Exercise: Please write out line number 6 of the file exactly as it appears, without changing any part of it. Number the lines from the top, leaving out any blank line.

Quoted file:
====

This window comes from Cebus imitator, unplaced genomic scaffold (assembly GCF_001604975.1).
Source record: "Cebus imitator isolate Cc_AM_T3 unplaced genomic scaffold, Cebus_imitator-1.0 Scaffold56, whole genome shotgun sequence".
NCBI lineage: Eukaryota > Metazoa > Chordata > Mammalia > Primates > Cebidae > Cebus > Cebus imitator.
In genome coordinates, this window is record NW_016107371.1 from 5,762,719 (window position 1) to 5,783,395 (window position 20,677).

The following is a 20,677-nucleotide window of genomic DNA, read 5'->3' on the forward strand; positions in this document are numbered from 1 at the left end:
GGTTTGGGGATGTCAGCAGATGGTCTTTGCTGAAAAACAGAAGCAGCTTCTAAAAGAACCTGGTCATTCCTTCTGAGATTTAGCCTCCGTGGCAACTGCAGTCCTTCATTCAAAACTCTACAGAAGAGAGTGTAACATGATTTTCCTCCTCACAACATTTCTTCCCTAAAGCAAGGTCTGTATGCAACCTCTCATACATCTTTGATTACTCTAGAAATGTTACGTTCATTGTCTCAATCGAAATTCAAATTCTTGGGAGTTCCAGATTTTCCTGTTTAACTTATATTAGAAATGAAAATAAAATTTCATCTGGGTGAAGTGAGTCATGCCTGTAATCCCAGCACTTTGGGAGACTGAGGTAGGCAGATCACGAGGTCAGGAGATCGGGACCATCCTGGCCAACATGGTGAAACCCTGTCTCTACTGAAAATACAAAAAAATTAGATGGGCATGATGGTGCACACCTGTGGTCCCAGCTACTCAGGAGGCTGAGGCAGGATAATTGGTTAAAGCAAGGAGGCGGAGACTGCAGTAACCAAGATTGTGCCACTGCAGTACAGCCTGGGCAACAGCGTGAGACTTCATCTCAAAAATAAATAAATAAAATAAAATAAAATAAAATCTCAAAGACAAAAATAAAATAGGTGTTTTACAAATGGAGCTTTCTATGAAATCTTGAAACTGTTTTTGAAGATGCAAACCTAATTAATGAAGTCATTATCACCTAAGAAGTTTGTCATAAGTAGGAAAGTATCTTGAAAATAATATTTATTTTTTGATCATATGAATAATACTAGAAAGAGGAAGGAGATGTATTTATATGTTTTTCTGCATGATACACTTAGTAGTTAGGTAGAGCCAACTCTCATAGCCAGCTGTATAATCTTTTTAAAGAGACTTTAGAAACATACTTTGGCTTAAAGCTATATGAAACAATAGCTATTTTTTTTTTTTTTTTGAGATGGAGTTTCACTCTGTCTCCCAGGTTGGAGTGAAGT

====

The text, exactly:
GGTTTGGGGATGTCAGCAGATGGTCTTTGCTGAAAAACAGAAGCAGCTTCTAAAAGAACCTGGTCATTCCTTCTGAGATTTAGCCTCCGTGGCAACTGCAGTCCTTCATTCAAAACTCTACAGAAGAGAGTGTAACATGATTTTCCTCCTCACAACATTTCTTCCCTAAAGCAAGGTCTGTATGCAACCTCTCATACATCTTTGATTACTCTAGAAATGTTACGTTCATTGTCTCAATCGAAATTCAAATTCTTGGGAGTTCCAGATTTTCCTGTTTAACTTATATTAGAAATGAAAATAAAATTTCATCTGGGTGAAGTGAGTCATGCCTGTAATCCCAGCACTTTGGGAGACTGAGGTAGGCAGATCACGAGGTCAGGAGATCGGGACCATCCTGGCCAACATGGTGAAACCCTGTCTCTACTGAAAATACAAAAAAATTAGATGGGCATGATGGTGCACACCTGTGGTCCCAGCTACTCAGGAGGCTGAGGCAGGATAATTGGTTAAAGCAAGGAGGCGGAGACTGCAGTAACCAAGATTGTGCCACTGCAGTACAGCCTGGGCAACAGCGTGAGACTTCATCTCAAAAATAAATAAATAAAATAAAATAAAATAAAATCTCAAAGACAAAAATAAAATAGGTGTTTTACAAATGGAGCTTTCTATGAAATCTTGAAACTGTTTTTGAAGATGCAAACCTAATTAATGAAGTCATTATCACCTAAGAAGTTTGTCATAAGTAGGAAAGTATCTTGAAAATAATATTTATTTTTTGATCATATGAATAATACTAGAAAGAGGAAGGAGATGTATTTATATGTTTTTCTGCATGATACACTTAGTAGTTAGGTAGAGCCAACTCTCATAGCCAGCTGTATAATCTTTTTAAAGAGACTTTAGAAACATACTTTGGCTTAAAGCTATATGAAACAATAGCTATTTTTTTTTTTTTTTTGAGATGGAGTTTCACTCTGTCTCCCAGGTTGGAGTGAAGT